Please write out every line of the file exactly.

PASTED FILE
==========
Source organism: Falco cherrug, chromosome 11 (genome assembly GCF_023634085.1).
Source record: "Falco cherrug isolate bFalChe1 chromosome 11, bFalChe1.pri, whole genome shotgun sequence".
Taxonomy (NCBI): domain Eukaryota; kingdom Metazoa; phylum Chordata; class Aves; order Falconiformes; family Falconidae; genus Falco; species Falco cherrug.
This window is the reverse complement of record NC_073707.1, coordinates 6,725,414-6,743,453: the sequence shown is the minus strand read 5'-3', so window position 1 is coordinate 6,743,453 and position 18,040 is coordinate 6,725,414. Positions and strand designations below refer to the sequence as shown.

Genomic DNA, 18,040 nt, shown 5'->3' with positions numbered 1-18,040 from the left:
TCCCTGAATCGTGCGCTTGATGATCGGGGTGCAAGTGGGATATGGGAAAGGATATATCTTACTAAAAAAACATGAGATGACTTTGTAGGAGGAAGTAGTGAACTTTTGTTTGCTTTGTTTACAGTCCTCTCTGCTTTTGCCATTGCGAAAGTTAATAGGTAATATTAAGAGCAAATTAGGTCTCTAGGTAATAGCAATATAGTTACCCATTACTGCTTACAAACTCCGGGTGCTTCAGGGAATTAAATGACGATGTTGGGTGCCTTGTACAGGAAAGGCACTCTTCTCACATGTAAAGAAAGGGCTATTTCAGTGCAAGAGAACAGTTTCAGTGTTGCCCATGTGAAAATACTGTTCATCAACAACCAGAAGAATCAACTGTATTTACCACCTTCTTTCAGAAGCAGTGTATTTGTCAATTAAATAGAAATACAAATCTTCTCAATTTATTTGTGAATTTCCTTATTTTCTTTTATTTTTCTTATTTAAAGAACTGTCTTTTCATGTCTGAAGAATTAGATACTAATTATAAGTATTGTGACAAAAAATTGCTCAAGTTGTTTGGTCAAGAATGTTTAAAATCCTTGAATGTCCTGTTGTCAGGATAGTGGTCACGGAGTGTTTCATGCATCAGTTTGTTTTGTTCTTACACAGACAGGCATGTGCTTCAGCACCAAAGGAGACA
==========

Source organism: Falco cherrug, chromosome 11 (genome assembly GCF_023634085.1).
Source record: "Falco cherrug isolate bFalChe1 chromosome 11, bFalChe1.pri, whole genome shotgun sequence".
Taxonomy (NCBI): domain Eukaryota; kingdom Metazoa; phylum Chordata; class Aves; order Falconiformes; family Falconidae; genus Falco; species Falco cherrug.
This window is the reverse complement of record NC_073707.1, coordinates 6,725,414-6,743,453: the sequence shown is the minus strand read 5'-3', so window position 1 is coordinate 6,743,453 and position 18,040 is coordinate 6,725,414. Positions and strand designations below refer to the sequence as shown.

Genomic DNA, 18,040 nt, shown 5'->3' with positions numbered 1-18,040 from the left:
TCCCTGAATCGTGCGCTTGATGATCGGGGTGCAAGTGGGATATGGGAAAGGATATATCTTACTAAAAAAACATGAGATGACTTTGTAGGAGGAAGTAGTGAACTTTTGTTTGCTTTGTTTACAGTCCTCTCTGCTTTTGCCATTGCGAAAGTTAATAGGTAATATTAAGAGCAAATTAGGTCTCTAGGTAATAGCAATATAGTTACCCATTACTGCTTACAAACTCCGGGTGCTTCAGGGAATTAAATGACGATGTTGGGTGCCTTGTACAGGAAAGGCACTCTTCTCACATGTAAAGAAAGGGCTATTTCAGTGCAAGAGAACAGTTTCAGTGTTGCCCATGTGAAAATACTGTTCATCAACAACCAGAAGAATCAACTGTATTTACCACCTTCTTTCAGAAGCAGTGTATTTGTCAATTAAATAGAAATACAAATCTTCTCAATTTATTTGTGAATTTCCTTATTTTCTTTTATTTTTCTTATTTAAAGAACTGTCTTTTCATGTCTGAAGAATTAGATACTAATTATAAGTATTGTGACAAAAAATTGCTCAAGTTGTTTGGTCAAGAATGTTTAAAATCCTTGAATGTCCTGTTGTCAGGATAGTGGTCACGGAGTGTTTCATGCATCAGTTTGTTTTGTTCTTACACAGACAGGCATGTGCTTCAGCACCAAAGGAGACA